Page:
Self-Employment Tax A Big Tax that is Difficult to Avoid

Any individual engaged in a trade or business as a sole proprietor, partner in a partnership or member of a limited liability company (LLC) must pay self-employment tax (SE tax) on net earnings from self-employment.   SE tax has two components, (1) the old age, survivors and disability insurance component (OASDI), which we all know as Social Security, which is imposed on net earnings up to the Social Security wage base, and (2) the hospital insurance component we all know as Medicare, which is imposed on net earnings without any limitation.  The Social Security wage base in 2010 and 2011 is $106,800.  

If wages are received by a self-employed individual during the year, the SE tax base is reduced by the wages on which OASDI and Medicare were already paid.  Also, no SE tax is due if net self-employment income is less than $400.  Because a self-employed individual pays both the employee and employer share of OASDI and Medicare, the tax rates are 12.4% and 2.9%, respectively.  The OASDI rate for 2011 was reduced to 4.2% for employees and 10.4% for self-employed persons by the recent Tax Relief Act. To compensate the self-employed individual for paying both halves of the SE tax, one-half of the SE tax is deductible “above the line” on page 1 of Form 1040.  Although for 2011 the SE tax is reduced by 2%, the page 1 deduction will remain 7.65%. 

Net earnings from self-employment consist of the gross income derived from any trade or business less allowable deductions.  Certain forms of income, most notably rental real estate unless received as a dealer in real estate, are excluded from the definition of self-employment income.  The above noted deduction for SE tax, and until last year the deduction for self-employed health insurance, are not deductible in arriving at net earnings from self-employment.  Under The Small Business Jobs Act of 2010, self-employed health insurance is allowed deduction in computing the SE tax in 2010.

A general partner’s share of a partnership’s trade or business income, shown on line 1 of Schedule K-1, is subject to the SE tax.  A limited partner’s share of such income is exempt from this tax, except for guaranteed payments received for services rendered to the partnership. The applicability of SE tax to members of an LLC taxed as a partnership is unsettled.  A managing member who spends the majority of his time working for an LLC that derives its income from a trade or business will be subject to SE tax on his share of the LLC’s income in the same manner as a general partner of a partnership.  But what about a non-managing member who devotes all of his time to the LLC – is he treated like a general or limited partner in a partnership? 

In a 1994 private letter ruling, the IRS essentially took the position that all members of an LLC would be subject to SE tax on their share of income. Under 1997 proposed amendments to the existing self-employment tax regulations, the IRS said an LLC member would be treated like a limited partner unless he:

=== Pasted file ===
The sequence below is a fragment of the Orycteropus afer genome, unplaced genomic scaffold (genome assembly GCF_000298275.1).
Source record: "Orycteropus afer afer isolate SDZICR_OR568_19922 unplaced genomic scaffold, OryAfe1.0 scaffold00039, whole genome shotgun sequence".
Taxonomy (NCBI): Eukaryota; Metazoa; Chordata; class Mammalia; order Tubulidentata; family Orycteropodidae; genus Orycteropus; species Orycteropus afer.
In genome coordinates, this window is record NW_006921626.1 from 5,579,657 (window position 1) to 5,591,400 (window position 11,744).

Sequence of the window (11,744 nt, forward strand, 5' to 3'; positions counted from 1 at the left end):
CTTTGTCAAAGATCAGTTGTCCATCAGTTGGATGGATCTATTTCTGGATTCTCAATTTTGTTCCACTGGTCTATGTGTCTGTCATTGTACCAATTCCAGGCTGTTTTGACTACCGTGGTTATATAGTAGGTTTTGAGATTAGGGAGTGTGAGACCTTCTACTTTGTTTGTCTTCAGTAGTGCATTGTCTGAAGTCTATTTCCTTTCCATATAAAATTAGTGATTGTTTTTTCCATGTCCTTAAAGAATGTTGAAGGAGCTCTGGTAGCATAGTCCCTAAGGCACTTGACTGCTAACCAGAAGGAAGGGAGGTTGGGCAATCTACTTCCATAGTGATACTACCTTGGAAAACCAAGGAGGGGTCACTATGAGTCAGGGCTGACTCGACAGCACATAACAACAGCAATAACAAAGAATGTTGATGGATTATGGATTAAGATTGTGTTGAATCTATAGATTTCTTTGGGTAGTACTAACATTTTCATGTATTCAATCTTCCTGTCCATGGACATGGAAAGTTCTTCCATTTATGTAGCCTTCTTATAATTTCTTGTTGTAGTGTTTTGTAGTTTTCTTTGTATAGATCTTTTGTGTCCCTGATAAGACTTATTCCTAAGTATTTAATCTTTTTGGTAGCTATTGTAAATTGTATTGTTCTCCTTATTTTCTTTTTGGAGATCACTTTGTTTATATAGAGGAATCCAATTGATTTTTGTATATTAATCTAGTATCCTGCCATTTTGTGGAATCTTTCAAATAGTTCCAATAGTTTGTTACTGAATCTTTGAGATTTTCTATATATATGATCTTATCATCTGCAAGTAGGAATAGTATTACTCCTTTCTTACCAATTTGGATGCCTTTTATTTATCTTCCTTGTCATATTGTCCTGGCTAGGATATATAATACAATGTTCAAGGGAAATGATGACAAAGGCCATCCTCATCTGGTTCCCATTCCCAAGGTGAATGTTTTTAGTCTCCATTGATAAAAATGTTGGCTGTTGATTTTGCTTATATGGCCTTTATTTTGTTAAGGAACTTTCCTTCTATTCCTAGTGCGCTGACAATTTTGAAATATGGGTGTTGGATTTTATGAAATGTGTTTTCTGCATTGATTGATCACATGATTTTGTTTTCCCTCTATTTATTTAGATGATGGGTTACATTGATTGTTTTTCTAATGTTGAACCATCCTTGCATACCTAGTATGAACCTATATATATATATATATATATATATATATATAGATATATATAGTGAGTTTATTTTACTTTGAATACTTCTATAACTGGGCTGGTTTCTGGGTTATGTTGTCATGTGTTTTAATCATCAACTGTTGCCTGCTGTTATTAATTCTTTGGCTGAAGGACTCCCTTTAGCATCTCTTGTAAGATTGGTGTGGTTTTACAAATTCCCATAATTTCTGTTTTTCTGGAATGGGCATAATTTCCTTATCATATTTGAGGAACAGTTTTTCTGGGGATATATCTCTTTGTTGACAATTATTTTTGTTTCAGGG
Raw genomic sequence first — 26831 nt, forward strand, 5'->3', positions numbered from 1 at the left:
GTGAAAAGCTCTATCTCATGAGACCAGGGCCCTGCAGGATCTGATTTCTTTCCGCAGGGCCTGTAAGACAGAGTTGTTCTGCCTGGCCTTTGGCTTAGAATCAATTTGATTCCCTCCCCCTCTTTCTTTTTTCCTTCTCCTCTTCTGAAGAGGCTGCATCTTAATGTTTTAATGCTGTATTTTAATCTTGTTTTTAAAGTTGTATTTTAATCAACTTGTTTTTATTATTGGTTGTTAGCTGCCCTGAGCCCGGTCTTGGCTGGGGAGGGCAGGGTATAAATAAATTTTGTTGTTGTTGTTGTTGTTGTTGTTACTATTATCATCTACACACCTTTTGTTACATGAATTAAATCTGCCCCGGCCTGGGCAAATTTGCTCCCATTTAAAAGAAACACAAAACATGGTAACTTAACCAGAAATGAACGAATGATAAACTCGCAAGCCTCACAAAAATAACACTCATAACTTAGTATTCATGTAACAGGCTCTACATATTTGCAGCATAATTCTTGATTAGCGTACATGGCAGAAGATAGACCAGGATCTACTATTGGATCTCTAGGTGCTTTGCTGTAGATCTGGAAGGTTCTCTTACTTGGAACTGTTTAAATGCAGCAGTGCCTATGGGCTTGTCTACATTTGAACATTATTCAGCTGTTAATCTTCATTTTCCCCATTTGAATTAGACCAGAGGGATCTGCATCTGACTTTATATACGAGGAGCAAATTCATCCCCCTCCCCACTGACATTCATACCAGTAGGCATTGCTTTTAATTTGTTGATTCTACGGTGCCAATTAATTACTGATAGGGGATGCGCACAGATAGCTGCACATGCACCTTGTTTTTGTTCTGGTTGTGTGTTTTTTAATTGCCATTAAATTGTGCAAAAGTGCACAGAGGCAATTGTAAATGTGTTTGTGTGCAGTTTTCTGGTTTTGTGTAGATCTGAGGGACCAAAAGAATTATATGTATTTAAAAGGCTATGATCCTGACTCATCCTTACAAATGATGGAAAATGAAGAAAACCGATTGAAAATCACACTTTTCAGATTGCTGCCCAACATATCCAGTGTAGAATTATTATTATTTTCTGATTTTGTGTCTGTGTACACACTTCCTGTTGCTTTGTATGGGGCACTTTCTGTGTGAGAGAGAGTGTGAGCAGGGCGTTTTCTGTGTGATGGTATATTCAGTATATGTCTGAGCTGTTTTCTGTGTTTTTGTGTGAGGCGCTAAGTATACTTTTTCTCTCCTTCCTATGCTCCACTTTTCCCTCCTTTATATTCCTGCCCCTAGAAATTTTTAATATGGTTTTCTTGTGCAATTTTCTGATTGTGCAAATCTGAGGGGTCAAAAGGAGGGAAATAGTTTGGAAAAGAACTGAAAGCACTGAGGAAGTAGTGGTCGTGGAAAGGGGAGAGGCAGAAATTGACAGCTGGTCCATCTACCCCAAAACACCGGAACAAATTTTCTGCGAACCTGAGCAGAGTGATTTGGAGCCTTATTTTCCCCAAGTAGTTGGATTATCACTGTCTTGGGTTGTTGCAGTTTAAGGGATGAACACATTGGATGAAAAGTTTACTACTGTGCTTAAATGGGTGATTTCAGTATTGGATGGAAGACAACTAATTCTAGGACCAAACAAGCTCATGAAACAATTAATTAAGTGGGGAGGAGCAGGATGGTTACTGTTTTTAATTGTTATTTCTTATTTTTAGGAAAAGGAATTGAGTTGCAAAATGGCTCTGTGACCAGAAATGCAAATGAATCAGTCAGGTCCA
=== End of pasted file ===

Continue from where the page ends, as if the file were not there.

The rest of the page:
1. has personal liability for the LLC’s debts,
  2. has authority to contract on behalf of the LLC under state law, or
  3. participates in the LLC’s trade or business for more than 500 hours per year.

In addition, under the proposed regulations, a member of a service business LLC (one in the fields of medicine, law, engineering, architecture, accounting, actuarial science or consulting), would not be treated as a limited partner if he provides more than a de minimis amount of time to the LLC.  The Taxpayer Relief Act of 1997 stipulated that the IRS could not issue final regulations in this area prior to July 1, 1998.  That was over 12 years ago, and final regulations have yet to be issued.  This uncertainty in the law provides some interesting planning opportunities and could tilt the balance in favor of an LLC over a partnership.

S corporation net income is notably absent from the definition of net earnings from self-employment.  Revising the law to subject this income to SE tax has been proposed several times but to date nothing has been enacted.  The same challenges of distinguishing between a shareholder that is more like a general than a limited partner would have to be met if SE tax was expanded to include S corporation net income.

The advantages of this different treatment can be significant.  Consider a two shareholder S corporation with $1 million of net income before paying its shareholders.  If formed as a general partnership, the total SE tax incurred by the two partners in 2010 would be $55,486.  As an S corporation, the shareholders should each take a “reasonable” salary for their services.  Failure to do so is a major examination issue within the IRS.  Assuming a reasonable salary for each shareholder is the Social Security maximum of $106,800, the total Social Security tax (employer/employee share) would be $32,681 – a savings of almost $23,000.  The decision to form as an S corporation versus a partnership or LLC should not be based solely on this tax savings, but it is large enough that it should not be ignored. 

The self-employment tax is often a significant portion of a taxpayer’s overall federal tax liability. A taxpayer with no taxable income due to a loss carryforward and/or itemized deductions, may still have a large SE tax liability.  The current large budget deficit and future Social Security shortfall means that the SE tax assessment on the labor force will most likely continue to rise.  A phone call to your CBIZ MHM tax professional before forming a new entity may enable you to reduce this burdensome tax. 


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